Magnificent Singing in Aida Saves This HGO Production

Tamara Wilson and Reggie Smith Jr. in Aida at Houston Grand Opera. The singing is magnificent.
Tamara Wilson and Reggie Smith Jr. in Aida at Houston Grand Opera. The singing is magnificent. Photo by Lynn Lane
Ancient Egypt looks mighty cheesy in Houston Grand Opera's new production of Verdi's colossal masterpiece Aida (1871).

Granted, the former HGO production from fashionista Zhandra Rhodes (seasons 2006 and 2013) didn't look much better, staged flat as a hieroglyphic, but at least it was psychedelic. This one, from director Phelim McDermott, designer Tom Pye, costumer Kevin Pollard, and lighting designer Bruno Poet, is smoky, inky, and drab. An unlit tomb has more personality.

And why, pray tell, is international puppeteer Basil Twist involved as “silk effects choreographer”? I hope they didn't pay him much, seeing as his choreography consists of some diaphanous billows and a dreadful campy routine with the High Priestess of Ptah, whose silky tentacles threatened to strangle the dancers.

There are scant Egyptian “touches” – a conical headdress á la Nefertiti, a pleated linen shift for princess Amneris, some plaited wigs (in Day-Glo blue or orange!) – but everything else resembles outtakes from a 1940s Maria Montez Republic B-movie. The Egyptian army, bedecked with elaborate quetzal plumes, looks like a frieze of Aztec warriors; the generals wear large comic epaulets and capes edged in what reads as monkey fur; the high priestess is a bespangled Las Vegas showgirl; the men in the crowd wear fedoras; and the sooty temples remind one of rough-hewn Mycenae, not the resplendently polychromed halls of ancient Luxor.

There's no consistency to this design, no director's vision, no atmosphere of hot desert and cool rivers, and certainly no spectacle.

Aida without Cecil B. DeMille is no Aida at all.

The famed Triumphal Scene – with its trumpet fanfares ringing throughout the world – is embarrassing in its mundane staging. Verdi's stirring martial music, in celebration of tenor Radames' victory, now limns a dirge, as four coffins are lugged onstage while four meager banners are unfurled and two flags wave in the distance. During the ballet music, there is no dance. Instead, the flags which drape the coffins are dutifully folded and presented to the war widows. This is neither stirring, victorious, nor triumphant. All the air has gone out of Verdi's mammoth Thanksgiving Day parade. Why put on grand opera yet omit the grand?

But...and this “but” saves the show...there is the singing. Magnificent and most pleasing.

Close your eyes, and let Verdi, abetted by maestro Patrick Summers, an exceptionally vibrant orchestra, and his very good cast weave their magic. Although everyone starts off with some hesitancy, by Act III (the glorious Nile Scene), the principals gather steam and proceed post-haste. Suddenly, we're in a very dreamy Aida. While it's not definitive, it's pretty damn close.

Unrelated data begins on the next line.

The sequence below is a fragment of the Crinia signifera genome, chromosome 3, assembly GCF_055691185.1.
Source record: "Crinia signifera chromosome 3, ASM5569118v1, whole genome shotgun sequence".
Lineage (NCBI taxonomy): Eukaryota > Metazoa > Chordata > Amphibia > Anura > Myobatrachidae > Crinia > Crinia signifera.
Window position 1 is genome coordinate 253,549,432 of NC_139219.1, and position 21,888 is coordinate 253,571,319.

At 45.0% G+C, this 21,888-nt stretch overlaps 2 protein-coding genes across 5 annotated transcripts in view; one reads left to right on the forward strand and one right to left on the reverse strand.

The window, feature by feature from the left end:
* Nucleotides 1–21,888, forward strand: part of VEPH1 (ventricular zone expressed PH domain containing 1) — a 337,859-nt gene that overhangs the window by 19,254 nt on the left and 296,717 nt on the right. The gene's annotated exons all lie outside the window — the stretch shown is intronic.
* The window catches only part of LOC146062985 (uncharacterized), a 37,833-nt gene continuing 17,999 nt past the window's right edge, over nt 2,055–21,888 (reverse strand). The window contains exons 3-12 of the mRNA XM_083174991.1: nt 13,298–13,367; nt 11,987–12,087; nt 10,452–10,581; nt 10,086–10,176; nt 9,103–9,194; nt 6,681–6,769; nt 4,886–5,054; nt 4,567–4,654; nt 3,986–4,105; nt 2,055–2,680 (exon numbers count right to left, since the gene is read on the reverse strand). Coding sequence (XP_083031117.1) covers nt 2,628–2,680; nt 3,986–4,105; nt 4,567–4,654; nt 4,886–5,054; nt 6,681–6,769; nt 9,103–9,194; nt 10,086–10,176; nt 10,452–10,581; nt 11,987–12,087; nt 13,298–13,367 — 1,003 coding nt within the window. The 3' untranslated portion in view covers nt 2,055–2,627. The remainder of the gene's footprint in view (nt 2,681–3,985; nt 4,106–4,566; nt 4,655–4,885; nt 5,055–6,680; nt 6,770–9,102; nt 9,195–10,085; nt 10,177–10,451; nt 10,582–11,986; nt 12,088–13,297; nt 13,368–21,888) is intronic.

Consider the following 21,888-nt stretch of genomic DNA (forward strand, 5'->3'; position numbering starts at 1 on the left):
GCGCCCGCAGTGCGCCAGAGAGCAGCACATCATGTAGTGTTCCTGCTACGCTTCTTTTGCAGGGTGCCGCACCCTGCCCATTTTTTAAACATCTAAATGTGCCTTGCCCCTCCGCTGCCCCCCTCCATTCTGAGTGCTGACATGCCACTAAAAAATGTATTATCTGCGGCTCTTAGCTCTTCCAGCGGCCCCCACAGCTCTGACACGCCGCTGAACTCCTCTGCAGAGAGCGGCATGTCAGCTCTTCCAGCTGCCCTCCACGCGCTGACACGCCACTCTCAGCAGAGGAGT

Dramatic soprano Tamara Wilson, one of HGO's illustrious alums from its famed Studio, sings the title role with luxuriant tone and effortless power. Her voice is a wonder, bright and crisp, agile and melting, deep and cavernous. She's destined for greatness, but needs a more sensitive director to showcase her prodigious talent. Her acting does not yet match her voice, but once it does, stand back and be amazed.

Tenor Russell Thomas (Aida's closet lover, Radames) has the clarion sheen of immortal Richard Tucker and the silky smoothness of young Placido Domingo. His “Celeste Aida,” one of the most renowned and difficult tenor arias in the rep, was a masterclass of phrasing and musicality. His final duet with Aida in the tomb where he's been buried alive was exceptionally moving.

Soprano Melody Moore, as jealous Amernis, daughter of Pharaoh who's also in love with Radames, has a powerhouse voice. Sliding into a lower register – Verdi asked for a mezzo – she, too, at the beginning, wandered under the volcanic orchestration, but soon found her footing. Her confrontation scene with Aida was dramatically striking, and her plangent last words sung above the tomb of her unrequited lover, “Pace, Pace, Pace,” were a benediction made from tears. (Pay no attention to her ironed blond wig – which Max Factor would swoon over – she's the only platinum Egyptian I know.)

The other roles were expressively sung. Baritone Reginald Smith, Jr., was an electric Amonasro, King of Ethiopia and father to Aida; bass Peixin Chen was a most devout high priest, Ramfis, hurling admonitions like thunderbolts; and bass Musa Ngqungwara sang Pharaoh with a deep, chisel-etched voice that could cut stone.

This production of Aida is a triple collaboration between HGO, English National Opera, and Grand Théâtre de Genève. Let it stay in Europe.

When HGO presents another version of Aida, hopefully, by Thoth, it will keep the same cast, and we can mercifully forget that this production ever happened.

Aida continues at 2 p.m. Sundays, February 2 and February 16; 7:30 p.m. Saturday, February 8; Tuesday, February 11; and Friday, February 14. Wortham Center, 500 Texas. Sung in Italian with English surtitles. For information, call 713-228-6737 or visit houstongrandopera.org. $25-$260.

(Note: Mezzo Catherine Martin sings Amernis, February 11, 14, and 16m.)
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D.L. Groover has contributed to countless reputable publications including the Houston Press since 2003. His theater criticism has earned him a national award from the Association of Alternative Newsmedia (AAN) as well as three statewide Lone Star Press Awards for the same. He's co-author of the irreverent appreciation, Skeletons from the Opera Closet (St. Martin's Press), now in its fourth printing.
Contact: D. L. Groover